Scouts say Trumbo is a better first baseman than outfielder, but that opportunity wasn’t available in Baltimore with Chris Davis handling first base duties at a Gold-Glove level.
So, Trumbo was forced to play right – and play there a whole lot. He made 96 starts in the outfield, 59 at DH and four at first base. In contrast, Cruz started 70 games in the outfield and 89 games as DH for the Orioles in 2014. This past year, Cruz made 107 starts at DH and just 48 in the outfield. The point is, Cruz was already primarily a DH, basically because of leg soreness, before he even signed his big deal.
Not that this mattered by the 2014-15 offseason, but let’s not forget that Cruz was suspended in 2013 for violating the league’s performance-enhancing-drug policy, which damaged his free-agent market heading into his one-year deal with the Orioles. So, there was a little bit of baggage there that Trumbo doesn’t have to carry.
Add it all together, and Trumbo in 2016 appears to be a more attractive free agent than Cruz was in 2014, especially considering his age in comparison with some of the other vaunted sluggers on the market: Edwin Encarnacion (34 in January), Jose Bautista (36) and Mike Napoli (35).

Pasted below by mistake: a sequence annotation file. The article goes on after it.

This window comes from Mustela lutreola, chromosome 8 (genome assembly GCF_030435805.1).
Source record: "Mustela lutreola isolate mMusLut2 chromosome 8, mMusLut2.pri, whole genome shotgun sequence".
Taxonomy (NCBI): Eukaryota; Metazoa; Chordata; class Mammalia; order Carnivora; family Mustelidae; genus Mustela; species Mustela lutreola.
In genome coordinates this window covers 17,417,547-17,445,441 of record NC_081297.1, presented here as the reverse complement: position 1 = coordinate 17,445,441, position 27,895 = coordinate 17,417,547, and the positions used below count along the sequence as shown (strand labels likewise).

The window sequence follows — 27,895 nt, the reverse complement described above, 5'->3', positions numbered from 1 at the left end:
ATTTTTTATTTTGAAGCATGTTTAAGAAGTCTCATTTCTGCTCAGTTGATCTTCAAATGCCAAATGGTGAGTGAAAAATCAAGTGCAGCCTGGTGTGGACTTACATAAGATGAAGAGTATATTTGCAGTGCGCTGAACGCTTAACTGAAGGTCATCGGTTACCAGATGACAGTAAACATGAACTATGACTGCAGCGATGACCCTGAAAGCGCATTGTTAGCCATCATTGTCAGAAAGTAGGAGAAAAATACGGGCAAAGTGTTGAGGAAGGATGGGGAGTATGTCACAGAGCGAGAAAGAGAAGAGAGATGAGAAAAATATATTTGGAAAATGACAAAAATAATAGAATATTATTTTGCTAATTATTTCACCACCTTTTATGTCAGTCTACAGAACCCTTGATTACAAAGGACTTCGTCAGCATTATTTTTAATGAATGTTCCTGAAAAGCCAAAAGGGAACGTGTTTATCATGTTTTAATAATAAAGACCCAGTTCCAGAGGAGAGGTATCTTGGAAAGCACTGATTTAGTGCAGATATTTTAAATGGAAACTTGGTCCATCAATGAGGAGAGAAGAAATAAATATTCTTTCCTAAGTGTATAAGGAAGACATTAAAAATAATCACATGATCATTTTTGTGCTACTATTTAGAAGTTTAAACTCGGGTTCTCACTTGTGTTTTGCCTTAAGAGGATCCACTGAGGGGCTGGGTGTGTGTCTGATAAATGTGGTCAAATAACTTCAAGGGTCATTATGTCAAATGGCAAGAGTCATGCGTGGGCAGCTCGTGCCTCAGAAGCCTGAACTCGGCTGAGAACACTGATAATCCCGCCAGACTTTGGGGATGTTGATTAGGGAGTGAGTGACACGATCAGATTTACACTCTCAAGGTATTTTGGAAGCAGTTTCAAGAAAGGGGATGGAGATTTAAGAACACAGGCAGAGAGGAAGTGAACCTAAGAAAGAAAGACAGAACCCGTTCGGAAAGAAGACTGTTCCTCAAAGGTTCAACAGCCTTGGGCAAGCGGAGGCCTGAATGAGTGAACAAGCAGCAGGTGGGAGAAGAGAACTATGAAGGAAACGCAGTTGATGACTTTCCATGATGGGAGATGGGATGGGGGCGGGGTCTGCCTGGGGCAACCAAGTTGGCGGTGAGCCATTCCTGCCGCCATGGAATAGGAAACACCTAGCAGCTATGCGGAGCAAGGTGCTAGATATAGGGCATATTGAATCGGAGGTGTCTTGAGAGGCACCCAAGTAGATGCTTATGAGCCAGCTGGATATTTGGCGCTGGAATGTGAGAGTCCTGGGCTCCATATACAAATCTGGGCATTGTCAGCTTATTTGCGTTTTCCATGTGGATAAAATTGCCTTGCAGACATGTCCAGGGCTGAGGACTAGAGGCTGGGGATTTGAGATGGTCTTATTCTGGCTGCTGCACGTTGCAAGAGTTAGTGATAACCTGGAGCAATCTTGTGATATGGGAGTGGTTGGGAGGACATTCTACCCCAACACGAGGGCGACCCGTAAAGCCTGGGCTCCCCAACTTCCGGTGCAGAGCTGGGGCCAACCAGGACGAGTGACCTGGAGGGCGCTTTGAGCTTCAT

Although if you want to compare the two with advanced statistics, Cruz fares much better using the widely accepted Wins Above Replacement statistic. Cruz’s WAR in 2014 was 4.6 and his career WAR in 12 seasons is 26.2. Trumbo’s this year was 1.6 and his career WAR is 9.6 in seven seasons.
Trumbo’s poor defensive metrics throughout much of his career probably have something to do with the disparity, along with a career on-base percentage of .303; Cruz’s career OBP is .338.
The website, mlbtraderumors.com, suggested that Trumbo will get a four-year, $60 million deal this winter – and, given a few million built-in for inflation from Cruz’s 2014 contract, it makes some sense.
But I wouldn’t be surprised if Trumbo blows those numbers away.